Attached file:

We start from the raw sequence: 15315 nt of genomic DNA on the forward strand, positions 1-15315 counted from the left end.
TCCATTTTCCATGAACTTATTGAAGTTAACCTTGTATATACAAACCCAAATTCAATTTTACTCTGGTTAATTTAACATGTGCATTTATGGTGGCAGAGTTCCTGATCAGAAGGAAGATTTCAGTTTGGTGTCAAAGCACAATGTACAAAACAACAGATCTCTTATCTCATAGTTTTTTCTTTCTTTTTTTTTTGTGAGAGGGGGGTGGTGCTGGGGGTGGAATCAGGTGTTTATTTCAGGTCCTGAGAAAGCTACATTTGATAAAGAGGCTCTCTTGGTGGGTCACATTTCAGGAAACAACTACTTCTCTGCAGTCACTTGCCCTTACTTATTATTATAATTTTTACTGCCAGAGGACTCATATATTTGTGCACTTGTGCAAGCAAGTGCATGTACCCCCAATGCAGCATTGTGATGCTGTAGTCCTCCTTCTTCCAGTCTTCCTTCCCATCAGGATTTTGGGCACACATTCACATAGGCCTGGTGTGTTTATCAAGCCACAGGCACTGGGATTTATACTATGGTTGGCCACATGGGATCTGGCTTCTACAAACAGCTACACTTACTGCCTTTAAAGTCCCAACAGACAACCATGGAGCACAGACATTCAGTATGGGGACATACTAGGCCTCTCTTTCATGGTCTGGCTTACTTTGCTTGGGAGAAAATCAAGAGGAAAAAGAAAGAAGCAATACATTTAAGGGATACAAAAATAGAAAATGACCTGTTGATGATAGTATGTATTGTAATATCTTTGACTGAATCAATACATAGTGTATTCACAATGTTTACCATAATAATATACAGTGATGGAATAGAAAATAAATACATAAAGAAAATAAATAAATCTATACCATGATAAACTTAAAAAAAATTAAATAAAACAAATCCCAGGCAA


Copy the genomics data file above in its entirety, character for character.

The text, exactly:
We start from the raw sequence: 15315 nt of genomic DNA on the forward strand, positions 1-15315 counted from the left end.
TCCATTTTCCATGAACTTATTGAAGTTAACCTTGTATATACAAACCCAAATTCAATTTTACTCTGGTTAATTTAACATGTGCATTTATGGTGGCAGAGTTCCTGATCAGAAGGAAGATTTCAGTTTGGTGTCAAAGCACAATGTACAAAACAACAGATCTCTTATCTCATAGTTTTTTCTTTCTTTTTTTTTTGTGAGAGGGGGGTGGTGCTGGGGGTGGAATCAGGTGTTTATTTCAGGTCCTGAGAAAGCTACATTTGATAAAGAGGCTCTCTTGGTGGGTCACATTTCAGGAAACAACTACTTCTCTGCAGTCACTTGCCCTTACTTATTATTATAATTTTTACTGCCAGAGGACTCATATATTTGTGCACTTGTGCAAGCAAGTGCATGTACCCCCAATGCAGCATTGTGATGCTGTAGTCCTCCTTCTTCCAGTCTTCCTTCCCATCAGGATTTTGGGCACACATTCACATAGGCCTGGTGTGTTTATCAAGCCACAGGCACTGGGATTTATACTATGGTTGGCCACATGGGATCTGGCTTCTACAAACAGCTACACTTACTGCCTTTAAAGTCCCAACAGACAACCATGGAGCACAGACATTCAGTATGGGGACATACTAGGCCTCTCTTTCATGGTCTGGCTTACTTTGCTTGGGAGAAAATCAAGAGGAAAAAGAAAGAAGCAATACATTTAAGGGATACAAAAATAGAAAATGACCTGTTGATGATAGTATGTATTGTAATATCTTTGACTGAATCAATACATAGTGTATTCACAATGTTTACCATAATAATATACAGTGATGGAATAGAAAATAAATACATAAAGAAAATAAATAAATCTATACCATGATAAACTTAAAAAAAATTAAATAAAACAAATCCCAGGCAA